“three pagan authors mention Jesus within one hundred years of his death. The first reference to Jesus in pagan literature is in a letter written by the governor Pliny to the emperor Trajan in 112 c.e. Pliny discusses the practices of the Christians in his province and, thus, gives us no information about the historical Jesus. The second (possible) reference to Jesus is by the historian Suetonius. Suetonius mentions a riot among Jews that was initiated by a man named “Chrestus.” Some scholars believe this is a misspelling of “Christ.” If, in fact, Suetonius is referring to Jesus, his narrative gives us information about later followers, not about Jesus himself. The only helpful information from pagan literature about Jesus’ life that dates within one hundred years of Jesus’ death is from another historian, Tacitus. Tacitus says that Pontius Pilate executed Jesus during the reign of Tiberius. Although not all of Tacitus’s information is correct (he says that Pilate was a procurator), he does corroborate information found in Christian sources. Looking beyond these three pagan sources, Jesus is mentioned twice in Josephus’s Antiquities of the Jews, a first-century Jewish text. One reference indicates that Jesus’ brother James was killed by the high priest Ananus. In the other reference, Josephus gives more information: he says that Jesus was a teacher and a “doer of startling deeds” who had Jewish and Gentile followers. Josephus continues, reporting that the Jewish leaders accused Jesus and Pilate condemned him to the cross. In this passage, Josephus also states that Jesus was the messiah. Because Josephus never converted to Christianity, and because his works were copied and transmitted by Christians, we can be relatively sure that this “confession” was a later Christian insertion.”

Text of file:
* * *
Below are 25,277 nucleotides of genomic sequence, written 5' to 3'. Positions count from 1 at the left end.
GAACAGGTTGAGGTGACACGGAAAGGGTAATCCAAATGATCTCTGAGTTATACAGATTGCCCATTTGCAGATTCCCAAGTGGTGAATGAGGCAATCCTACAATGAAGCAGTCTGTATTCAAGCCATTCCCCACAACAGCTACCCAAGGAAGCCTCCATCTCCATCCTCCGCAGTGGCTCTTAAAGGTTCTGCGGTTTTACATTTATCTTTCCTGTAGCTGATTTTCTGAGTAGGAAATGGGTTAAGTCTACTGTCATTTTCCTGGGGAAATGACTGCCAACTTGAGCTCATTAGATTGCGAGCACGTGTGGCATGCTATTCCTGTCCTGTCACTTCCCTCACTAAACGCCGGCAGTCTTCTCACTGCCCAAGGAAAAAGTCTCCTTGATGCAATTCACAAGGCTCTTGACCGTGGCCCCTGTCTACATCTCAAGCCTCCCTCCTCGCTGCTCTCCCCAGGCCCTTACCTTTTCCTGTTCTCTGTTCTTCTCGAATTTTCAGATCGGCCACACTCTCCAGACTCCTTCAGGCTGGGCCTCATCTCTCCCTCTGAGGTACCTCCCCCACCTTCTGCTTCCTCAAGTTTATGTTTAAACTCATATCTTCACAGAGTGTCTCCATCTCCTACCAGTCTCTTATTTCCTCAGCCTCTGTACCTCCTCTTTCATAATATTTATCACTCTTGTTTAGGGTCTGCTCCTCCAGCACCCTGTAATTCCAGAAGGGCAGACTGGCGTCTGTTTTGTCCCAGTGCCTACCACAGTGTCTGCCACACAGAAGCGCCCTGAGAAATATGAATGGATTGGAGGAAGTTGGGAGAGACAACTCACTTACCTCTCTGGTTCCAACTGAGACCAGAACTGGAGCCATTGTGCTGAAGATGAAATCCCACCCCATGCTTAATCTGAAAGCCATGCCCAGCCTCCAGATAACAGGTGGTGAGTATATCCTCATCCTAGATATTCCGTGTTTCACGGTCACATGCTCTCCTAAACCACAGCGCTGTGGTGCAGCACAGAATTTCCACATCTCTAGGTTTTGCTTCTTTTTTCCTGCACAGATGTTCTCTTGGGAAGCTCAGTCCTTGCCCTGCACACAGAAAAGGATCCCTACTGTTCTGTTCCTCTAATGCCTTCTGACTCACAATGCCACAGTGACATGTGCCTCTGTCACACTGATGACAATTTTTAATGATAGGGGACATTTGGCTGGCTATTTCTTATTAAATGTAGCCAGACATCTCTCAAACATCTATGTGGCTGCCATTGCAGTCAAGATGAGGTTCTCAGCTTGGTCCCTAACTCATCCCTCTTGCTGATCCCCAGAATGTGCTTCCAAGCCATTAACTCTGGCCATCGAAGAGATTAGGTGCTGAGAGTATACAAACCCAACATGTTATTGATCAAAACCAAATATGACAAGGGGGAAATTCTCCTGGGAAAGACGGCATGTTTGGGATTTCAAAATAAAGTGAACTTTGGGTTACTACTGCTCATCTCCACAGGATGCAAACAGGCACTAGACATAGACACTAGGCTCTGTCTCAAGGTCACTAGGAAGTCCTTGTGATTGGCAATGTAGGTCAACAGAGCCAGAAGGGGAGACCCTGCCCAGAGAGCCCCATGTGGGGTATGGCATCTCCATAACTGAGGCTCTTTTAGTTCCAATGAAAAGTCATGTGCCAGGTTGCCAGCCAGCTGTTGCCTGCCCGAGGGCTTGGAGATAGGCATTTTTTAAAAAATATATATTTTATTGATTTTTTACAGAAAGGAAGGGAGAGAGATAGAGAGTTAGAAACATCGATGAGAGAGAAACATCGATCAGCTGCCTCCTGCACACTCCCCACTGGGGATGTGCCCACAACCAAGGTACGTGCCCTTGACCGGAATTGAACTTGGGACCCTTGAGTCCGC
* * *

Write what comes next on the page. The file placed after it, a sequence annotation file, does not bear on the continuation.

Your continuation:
http://www.oup.com/us/companion.websites/9780195322590/student_resources/chap14/?view=usa

Right there we already have Socrates beat. We have non Christian sources which match up with Christian sources. That is as good as it comes when we are talking about ancient history. Ehrman goes on…